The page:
Life can only be understood backwards; but it must be lived forwards

When you are in the middle of winter with cold temperatures and rainy days, what else can you do but be inside and bunker down? In the Rijken household it means tidying up and redoing different areas of the house. My job was to go back to my home office and look at all the boxes of paperwork and folders I have kept for many years. I kept all the paperwork of invoices from power, gas, council rates, water, insurances, emergency service levies, car registrations, telephone and internet, subscriptions etc. Did you do the same? In this age of everything being electronic, there is no need to keep these records, in fact I have collected these for years and have never had to refer to them at all. All these papers were placed straight into a confidential bin and I will need to get used to knowing where this paperwork will now be stored electronically. It has created more space and the room is already looking much better and uncluttered. During my tidying up, I found boxes containing reports, photos and yearbooks, certificates and letters from the time when my children were at school. I thought hard about what to do and now they will be delivered directly to them so that they can make the decision.

At school, my office now has only the bare minimum of paper. As we try very hard to become paperless, work is managed on an in/out basis and documents are stored electronically. When you come to meetings at Cardijn you will see very few paper handouts and all staff will have their laptop and utilise technology. Our Toward 2025 goal is to see the school transform into the digital age exclusively.

For the last 36 years school reports have been provided to students at the end of each term/semester. In the 80s and 90s reports were written for each subject on sheets which were carbonated so that there would be a copy for the report and a carbon copy for the student file. Each teacher would complete this report by hand, they would be signed and proofed by the principal and then collated for stapling. It was a labour-intensive exercise. With the growth of technology, reporting software was introduced to generate reports on paper which were then proofed and manually signed for collation and stapling.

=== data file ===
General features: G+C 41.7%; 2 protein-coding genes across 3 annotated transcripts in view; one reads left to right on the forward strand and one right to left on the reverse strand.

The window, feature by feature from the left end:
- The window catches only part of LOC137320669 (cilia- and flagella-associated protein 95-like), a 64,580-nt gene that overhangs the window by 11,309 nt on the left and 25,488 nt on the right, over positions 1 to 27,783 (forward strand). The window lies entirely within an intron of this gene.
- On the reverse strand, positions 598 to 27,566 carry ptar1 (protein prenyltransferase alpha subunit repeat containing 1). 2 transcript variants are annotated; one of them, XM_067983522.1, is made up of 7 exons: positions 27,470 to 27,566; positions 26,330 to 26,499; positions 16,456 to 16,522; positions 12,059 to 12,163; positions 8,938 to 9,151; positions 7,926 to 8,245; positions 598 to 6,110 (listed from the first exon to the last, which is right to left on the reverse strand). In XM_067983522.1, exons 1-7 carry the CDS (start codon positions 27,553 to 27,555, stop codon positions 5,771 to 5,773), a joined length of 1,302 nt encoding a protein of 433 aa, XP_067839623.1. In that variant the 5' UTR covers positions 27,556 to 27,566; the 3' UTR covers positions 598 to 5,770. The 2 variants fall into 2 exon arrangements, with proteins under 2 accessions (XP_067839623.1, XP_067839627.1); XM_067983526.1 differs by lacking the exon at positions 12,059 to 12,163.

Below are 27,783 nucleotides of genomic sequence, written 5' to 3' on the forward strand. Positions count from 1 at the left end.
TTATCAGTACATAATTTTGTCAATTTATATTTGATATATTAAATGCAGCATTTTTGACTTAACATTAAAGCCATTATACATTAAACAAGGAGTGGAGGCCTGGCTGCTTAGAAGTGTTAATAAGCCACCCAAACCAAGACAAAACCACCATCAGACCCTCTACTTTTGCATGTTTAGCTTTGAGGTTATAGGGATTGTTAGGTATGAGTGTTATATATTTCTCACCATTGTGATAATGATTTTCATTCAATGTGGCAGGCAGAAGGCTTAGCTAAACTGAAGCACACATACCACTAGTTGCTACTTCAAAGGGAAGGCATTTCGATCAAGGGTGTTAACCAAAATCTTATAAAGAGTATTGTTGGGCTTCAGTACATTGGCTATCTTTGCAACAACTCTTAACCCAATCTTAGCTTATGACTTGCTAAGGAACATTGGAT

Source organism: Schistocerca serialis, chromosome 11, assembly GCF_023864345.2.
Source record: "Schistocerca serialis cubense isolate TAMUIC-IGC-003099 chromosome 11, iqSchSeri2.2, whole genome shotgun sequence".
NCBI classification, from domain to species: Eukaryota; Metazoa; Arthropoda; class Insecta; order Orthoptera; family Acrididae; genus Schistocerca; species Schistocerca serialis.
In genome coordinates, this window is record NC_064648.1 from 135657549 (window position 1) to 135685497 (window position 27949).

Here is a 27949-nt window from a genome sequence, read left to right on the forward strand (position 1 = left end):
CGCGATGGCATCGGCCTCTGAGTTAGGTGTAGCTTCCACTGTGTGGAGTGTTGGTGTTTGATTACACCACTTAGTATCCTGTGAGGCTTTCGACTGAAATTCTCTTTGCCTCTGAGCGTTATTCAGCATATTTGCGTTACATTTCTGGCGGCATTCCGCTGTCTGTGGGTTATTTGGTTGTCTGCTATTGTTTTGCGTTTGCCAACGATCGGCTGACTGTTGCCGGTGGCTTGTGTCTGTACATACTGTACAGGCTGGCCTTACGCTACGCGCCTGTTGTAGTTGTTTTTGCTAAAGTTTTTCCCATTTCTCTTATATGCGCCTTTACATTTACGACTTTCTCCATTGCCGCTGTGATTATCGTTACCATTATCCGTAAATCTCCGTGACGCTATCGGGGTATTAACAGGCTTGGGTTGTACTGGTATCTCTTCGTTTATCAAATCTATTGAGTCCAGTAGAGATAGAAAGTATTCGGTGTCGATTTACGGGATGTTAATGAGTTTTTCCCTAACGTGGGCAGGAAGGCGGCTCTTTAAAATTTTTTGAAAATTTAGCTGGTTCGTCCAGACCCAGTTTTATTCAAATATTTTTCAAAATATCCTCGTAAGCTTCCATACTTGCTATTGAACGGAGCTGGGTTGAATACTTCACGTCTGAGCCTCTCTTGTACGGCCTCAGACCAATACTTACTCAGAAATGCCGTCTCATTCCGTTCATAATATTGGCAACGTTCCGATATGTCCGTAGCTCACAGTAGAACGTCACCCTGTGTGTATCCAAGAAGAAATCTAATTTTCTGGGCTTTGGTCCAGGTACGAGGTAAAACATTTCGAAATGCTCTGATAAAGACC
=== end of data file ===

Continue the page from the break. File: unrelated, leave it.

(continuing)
Through the introduction of our SEQTA learning management system, parents have access to their child’s learning on a 24/7 basis. SEQTA provides access to information about learning, student assessments and feedback from teachers, to curriculum and course information, future assessments and week to week sessions including learning intentions and outcomes. The amount of rich information that parents have at hand is far beyond what we have come to know even from five years ago.

Whilst our aim at the College is to become paperless, we also recognise that there is value in formal printed documents. Therefore, our customary printed reports will be distributed to parents/caregivers at the end of next week however reports will also be available to view on the SEQTA platform. Moving forward, the College will work in consultation with our families to maintain those items that are most valued.

Whilst the past systems of handwriting reports and collating them were time-consuming and demanding, the time and demand on teachers has not changed, instead shifted in line with our new expectations. Indeed, many would argue that the demands on teaching have steadily increased with time.

So the lessons learnt and the lessons that are still to be learnt will steer us in the direction of the “New Normal”. This pandemic has taught us to be agile, flexible and most of all measured in our responses to the twists and turns we encounter each day. As a community I hope that we can respond well to the changes, as change we must. There is no return to what we have come to know in the past, it will be different, and it is up to us to make sure that it is an experience we can be proud of.

Dr Paul Rijken is principal of Cardijn College, a Catholic secondary co-educational school (7-12) in the southern region of Adelaide with a total of 1120 students and 140 staff. Marcellin is a campus of Cardijn College. It provides students in Years 10 to 12 with SACE, training and apprenticeships. It has an enrolment of over 155 students and 30 staff. Paul has been the principal at Cardijn College since 2005. He has a Ph.D. from Curtin University in Science and Mathematics Education. He is a Fellow of the Australian College of Educational Leaders.

1 comment on “Life can only be understood backwards; but it must be lived forwards

  1. Viano Jaksa

    What a great title!!! Another reflection filled with wisdom. Thank you so much, Paul.

    Liked by 1 person

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